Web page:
A view from the trenches
One time, while serving in the Army in Korea, I was driving this sergeant major around. It was cold and raining pretty hard, when we got a flat out on a lonely road.
Well, there I was changing the tire in the rain, when the sergeant major got out of the Jeep. I guess he was reflecting on his hard life when he said, “You know, it’s not easy being a sergeant major!”
I looked up at him in the rain and said, “Yeah, it ain’t too nice down here, either!”
What’s the difference between being in the Army and being in Murphy’s World? In the Army, you have sergeant majors giving you grief instead of dispatchers.
OK, that’s not all that funny, but it does help illustrate the striking similarities between the military and trucking worlds.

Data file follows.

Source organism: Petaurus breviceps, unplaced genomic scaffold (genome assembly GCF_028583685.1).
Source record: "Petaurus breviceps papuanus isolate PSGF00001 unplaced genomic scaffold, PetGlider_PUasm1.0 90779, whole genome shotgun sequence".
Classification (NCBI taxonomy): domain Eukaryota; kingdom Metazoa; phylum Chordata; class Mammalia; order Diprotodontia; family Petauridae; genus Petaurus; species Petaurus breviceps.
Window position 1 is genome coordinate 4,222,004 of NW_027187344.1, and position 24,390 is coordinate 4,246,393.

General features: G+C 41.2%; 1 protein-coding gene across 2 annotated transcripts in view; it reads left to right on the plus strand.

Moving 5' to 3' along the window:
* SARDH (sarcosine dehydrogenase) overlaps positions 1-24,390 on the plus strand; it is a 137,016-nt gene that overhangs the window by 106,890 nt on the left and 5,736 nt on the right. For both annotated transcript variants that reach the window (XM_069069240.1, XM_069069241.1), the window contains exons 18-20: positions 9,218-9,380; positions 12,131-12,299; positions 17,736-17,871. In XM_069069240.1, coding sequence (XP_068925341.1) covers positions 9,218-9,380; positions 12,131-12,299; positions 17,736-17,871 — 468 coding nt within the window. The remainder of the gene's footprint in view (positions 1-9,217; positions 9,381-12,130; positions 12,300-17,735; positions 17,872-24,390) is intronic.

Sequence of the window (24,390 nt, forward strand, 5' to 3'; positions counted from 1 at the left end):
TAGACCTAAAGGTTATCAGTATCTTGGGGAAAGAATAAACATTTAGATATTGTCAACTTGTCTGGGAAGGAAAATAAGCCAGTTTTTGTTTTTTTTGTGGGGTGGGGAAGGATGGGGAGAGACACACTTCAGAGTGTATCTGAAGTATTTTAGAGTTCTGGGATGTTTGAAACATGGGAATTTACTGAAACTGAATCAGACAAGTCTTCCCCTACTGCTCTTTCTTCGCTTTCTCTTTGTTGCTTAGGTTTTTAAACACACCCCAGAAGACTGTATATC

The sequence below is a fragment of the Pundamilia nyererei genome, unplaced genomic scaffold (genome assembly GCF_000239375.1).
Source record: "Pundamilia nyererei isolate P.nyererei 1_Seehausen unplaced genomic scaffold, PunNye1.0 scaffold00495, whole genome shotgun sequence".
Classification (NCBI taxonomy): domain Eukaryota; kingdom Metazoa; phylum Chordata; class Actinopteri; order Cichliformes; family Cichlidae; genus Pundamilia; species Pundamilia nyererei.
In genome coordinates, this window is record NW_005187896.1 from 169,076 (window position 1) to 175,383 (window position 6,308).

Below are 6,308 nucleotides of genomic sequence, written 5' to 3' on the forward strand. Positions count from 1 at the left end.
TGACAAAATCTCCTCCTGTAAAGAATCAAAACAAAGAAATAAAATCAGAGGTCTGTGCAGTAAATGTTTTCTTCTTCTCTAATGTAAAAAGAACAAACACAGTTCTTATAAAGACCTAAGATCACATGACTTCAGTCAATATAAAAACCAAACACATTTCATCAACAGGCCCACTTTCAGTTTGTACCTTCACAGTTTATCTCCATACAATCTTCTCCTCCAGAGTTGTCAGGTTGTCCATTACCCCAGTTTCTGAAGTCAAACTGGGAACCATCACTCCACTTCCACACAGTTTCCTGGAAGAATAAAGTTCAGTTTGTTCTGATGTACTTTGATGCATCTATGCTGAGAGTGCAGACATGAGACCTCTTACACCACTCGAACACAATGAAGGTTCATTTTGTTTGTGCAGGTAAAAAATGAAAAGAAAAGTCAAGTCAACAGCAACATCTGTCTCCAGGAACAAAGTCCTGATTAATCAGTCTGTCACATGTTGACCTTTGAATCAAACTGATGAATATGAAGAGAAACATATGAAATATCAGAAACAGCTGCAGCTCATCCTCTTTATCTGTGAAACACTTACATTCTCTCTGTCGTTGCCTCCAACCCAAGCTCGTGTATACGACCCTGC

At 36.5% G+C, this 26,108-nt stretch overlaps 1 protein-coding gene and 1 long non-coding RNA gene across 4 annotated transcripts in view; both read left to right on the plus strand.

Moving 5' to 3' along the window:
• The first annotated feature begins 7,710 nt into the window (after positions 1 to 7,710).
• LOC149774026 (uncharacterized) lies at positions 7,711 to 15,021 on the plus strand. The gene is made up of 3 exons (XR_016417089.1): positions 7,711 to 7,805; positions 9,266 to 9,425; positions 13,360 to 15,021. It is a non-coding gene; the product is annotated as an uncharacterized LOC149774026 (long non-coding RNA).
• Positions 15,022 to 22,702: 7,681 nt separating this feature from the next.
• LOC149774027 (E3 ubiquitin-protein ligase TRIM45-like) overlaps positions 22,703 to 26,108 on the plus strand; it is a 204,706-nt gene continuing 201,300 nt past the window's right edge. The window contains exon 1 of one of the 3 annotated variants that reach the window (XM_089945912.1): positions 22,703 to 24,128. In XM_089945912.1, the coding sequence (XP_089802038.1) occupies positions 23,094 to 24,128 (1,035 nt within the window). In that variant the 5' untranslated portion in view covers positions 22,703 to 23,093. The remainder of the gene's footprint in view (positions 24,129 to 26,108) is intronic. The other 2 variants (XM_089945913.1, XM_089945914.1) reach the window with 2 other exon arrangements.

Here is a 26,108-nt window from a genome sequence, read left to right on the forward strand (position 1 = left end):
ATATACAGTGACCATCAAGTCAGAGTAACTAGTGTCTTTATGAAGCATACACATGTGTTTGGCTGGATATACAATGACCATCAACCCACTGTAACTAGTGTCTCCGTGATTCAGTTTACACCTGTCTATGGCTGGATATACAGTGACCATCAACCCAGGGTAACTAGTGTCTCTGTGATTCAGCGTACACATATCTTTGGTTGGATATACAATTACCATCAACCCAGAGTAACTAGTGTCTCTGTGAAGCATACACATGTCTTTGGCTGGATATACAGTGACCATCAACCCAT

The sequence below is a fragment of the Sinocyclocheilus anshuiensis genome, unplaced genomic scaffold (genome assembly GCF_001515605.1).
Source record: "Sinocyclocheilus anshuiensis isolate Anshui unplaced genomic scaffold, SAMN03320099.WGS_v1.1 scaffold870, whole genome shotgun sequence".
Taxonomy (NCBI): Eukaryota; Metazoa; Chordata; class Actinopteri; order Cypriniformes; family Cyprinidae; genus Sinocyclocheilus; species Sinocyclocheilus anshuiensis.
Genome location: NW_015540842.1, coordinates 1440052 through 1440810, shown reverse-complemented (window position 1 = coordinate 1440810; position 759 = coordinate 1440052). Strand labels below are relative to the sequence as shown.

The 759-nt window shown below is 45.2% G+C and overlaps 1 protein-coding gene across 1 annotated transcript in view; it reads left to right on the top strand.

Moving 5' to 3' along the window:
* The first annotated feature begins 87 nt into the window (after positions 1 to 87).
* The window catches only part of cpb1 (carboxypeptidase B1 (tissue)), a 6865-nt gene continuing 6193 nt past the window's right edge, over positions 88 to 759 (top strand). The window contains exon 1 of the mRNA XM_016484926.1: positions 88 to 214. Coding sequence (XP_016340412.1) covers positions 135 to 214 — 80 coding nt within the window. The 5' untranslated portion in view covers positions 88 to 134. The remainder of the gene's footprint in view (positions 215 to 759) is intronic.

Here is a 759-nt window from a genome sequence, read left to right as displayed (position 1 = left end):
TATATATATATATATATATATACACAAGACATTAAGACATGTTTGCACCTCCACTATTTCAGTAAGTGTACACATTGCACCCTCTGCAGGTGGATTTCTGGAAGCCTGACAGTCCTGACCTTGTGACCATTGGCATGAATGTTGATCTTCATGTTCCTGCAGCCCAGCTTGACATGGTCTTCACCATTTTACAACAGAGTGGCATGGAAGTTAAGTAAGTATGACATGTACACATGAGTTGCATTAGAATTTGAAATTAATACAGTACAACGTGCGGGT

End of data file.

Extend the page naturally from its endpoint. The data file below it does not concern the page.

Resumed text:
Of course, there are also glaring differences between driving an Army Jeep and driving an 18-wheeler for a living, like the freedom of the open road that truck drivers enjoy and the opportunity to go about their business without someone constantly looking over their shoulder and literally ordering them around. Perhaps that is the reason why so many ex-military men and women gravitate to the trucking profession.
As we’ve pointed out many times, the roads in Murphy’s World have plenty of potholes and problems, but at least the decision on how best to drive around them and solve them are generally left to the people out on the front lines and in the trenches: the guys and gals behind the wheel.
Murphy and Lucky Dog